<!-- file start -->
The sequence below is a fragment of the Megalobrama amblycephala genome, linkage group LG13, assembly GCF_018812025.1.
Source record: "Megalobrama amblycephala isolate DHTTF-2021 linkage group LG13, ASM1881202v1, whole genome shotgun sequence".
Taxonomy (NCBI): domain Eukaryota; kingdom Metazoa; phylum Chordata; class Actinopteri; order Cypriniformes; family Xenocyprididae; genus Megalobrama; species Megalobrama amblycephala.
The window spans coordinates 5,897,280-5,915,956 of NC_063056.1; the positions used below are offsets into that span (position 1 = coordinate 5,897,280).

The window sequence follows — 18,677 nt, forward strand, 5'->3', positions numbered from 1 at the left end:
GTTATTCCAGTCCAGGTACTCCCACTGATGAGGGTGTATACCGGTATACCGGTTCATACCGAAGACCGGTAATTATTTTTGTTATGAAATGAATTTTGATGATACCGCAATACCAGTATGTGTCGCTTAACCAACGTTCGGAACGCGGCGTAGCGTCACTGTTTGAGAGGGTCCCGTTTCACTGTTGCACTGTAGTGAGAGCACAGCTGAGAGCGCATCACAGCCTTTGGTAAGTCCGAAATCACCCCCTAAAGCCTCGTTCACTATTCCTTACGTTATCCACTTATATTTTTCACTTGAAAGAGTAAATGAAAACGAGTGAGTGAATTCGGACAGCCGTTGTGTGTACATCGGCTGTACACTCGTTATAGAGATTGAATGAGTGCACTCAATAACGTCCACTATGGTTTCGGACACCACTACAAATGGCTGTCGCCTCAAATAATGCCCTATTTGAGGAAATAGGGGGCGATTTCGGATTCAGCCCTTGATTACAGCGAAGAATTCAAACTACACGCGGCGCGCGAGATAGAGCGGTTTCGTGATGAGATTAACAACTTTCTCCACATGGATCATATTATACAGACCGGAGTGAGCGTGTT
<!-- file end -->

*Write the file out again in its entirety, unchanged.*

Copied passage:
The sequence below is a fragment of the Megalobrama amblycephala genome, linkage group LG13, assembly GCF_018812025.1.
Source record: "Megalobrama amblycephala isolate DHTTF-2021 linkage group LG13, ASM1881202v1, whole genome shotgun sequence".
Taxonomy (NCBI): domain Eukaryota; kingdom Metazoa; phylum Chordata; class Actinopteri; order Cypriniformes; family Xenocyprididae; genus Megalobrama; species Megalobrama amblycephala.
The window spans coordinates 5,897,280-5,915,956 of NC_063056.1; the positions used below are offsets into that span (position 1 = coordinate 5,897,280).

The window sequence follows — 18,677 nt, forward strand, 5'->3', positions numbered from 1 at the left end:
GTTATTCCAGTCCAGGTACTCCCACTGATGAGGGTGTATACCGGTATACCGGTTCATACCGAAGACCGGTAATTATTTTTGTTATGAAATGAATTTTGATGATACCGCAATACCAGTATGTGTCGCTTAACCAACGTTCGGAACGCGGCGTAGCGTCACTGTTTGAGAGGGTCCCGTTTCACTGTTGCACTGTAGTGAGAGCACAGCTGAGAGCGCATCACAGCCTTTGGTAAGTCCGAAATCACCCCCTAAAGCCTCGTTCACTATTCCTTACGTTATCCACTTATATTTTTCACTTGAAAGAGTAAATGAAAACGAGTGAGTGAATTCGGACAGCCGTTGTGTGTACATCGGCTGTACACTCGTTATAGAGATTGAATGAGTGCACTCAATAACGTCCACTATGGTTTCGGACACCACTACAAATGGCTGTCGCCTCAAATAATGCCCTATTTGAGGAAATAGGGGGCGATTTCGGATTCAGCCCTTGATTACAGCGAAGAATTCAAACTACACGCGGCGCGCGAGATAGAGCGGTTTCGTGATGAGATTAACAACTTTCTCCACATGGATCATATTATACAGACCGGAGTGAGCGTGTT